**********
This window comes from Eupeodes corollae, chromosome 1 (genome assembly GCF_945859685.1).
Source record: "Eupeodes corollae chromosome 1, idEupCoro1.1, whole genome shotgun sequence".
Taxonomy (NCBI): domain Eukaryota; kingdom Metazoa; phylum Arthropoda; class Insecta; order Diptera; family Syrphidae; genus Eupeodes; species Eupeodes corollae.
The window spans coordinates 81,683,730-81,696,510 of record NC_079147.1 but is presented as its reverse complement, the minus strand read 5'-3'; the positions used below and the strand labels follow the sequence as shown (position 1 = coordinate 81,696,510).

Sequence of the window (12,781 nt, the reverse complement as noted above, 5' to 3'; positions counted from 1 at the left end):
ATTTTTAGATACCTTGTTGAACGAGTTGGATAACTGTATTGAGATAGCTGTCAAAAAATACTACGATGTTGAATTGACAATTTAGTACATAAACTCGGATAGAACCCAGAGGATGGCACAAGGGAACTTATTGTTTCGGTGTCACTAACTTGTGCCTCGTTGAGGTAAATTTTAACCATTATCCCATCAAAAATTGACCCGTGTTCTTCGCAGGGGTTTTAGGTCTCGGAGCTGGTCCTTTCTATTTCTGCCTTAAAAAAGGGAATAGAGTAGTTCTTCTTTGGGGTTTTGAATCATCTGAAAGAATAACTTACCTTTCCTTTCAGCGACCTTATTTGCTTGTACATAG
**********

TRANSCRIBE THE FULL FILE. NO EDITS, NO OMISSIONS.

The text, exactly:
This window comes from Eupeodes corollae, chromosome 1 (genome assembly GCF_945859685.1).
Source record: "Eupeodes corollae chromosome 1, idEupCoro1.1, whole genome shotgun sequence".
Taxonomy (NCBI): domain Eukaryota; kingdom Metazoa; phylum Arthropoda; class Insecta; order Diptera; family Syrphidae; genus Eupeodes; species Eupeodes corollae.
The window spans coordinates 81,683,730-81,696,510 of record NC_079147.1 but is presented as its reverse complement, the minus strand read 5'-3'; the positions used below and the strand labels follow the sequence as shown (position 1 = coordinate 81,696,510).

Sequence of the window (12,781 nt, the reverse complement as noted above, 5' to 3'; positions counted from 1 at the left end):
ATTTTTAGATACCTTGTTGAACGAGTTGGATAACTGTATTGAGATAGCTGTCAAAAAATACTACGATGTTGAATTGACAATTTAGTACATAAACTCGGATAGAACCCAGAGGATGGCACAAGGGAACTTATTGTTTCGGTGTCACTAACTTGTGCCTCGTTGAGGTAAATTTTAACCATTATCCCATCAAAAATTGACCCGTGTTCTTCGCAGGGGTTTTAGGTCTCGGAGCTGGTCCTTTCTATTTCTGCCTTAAAAAAGGGAATAGAGTAGTTCTTCTTTGGGGTTTTGAATCATCTGAAAGAATAACTTACCTTTCCTTTCAGCGACCTTATTTGCTTGTACATAG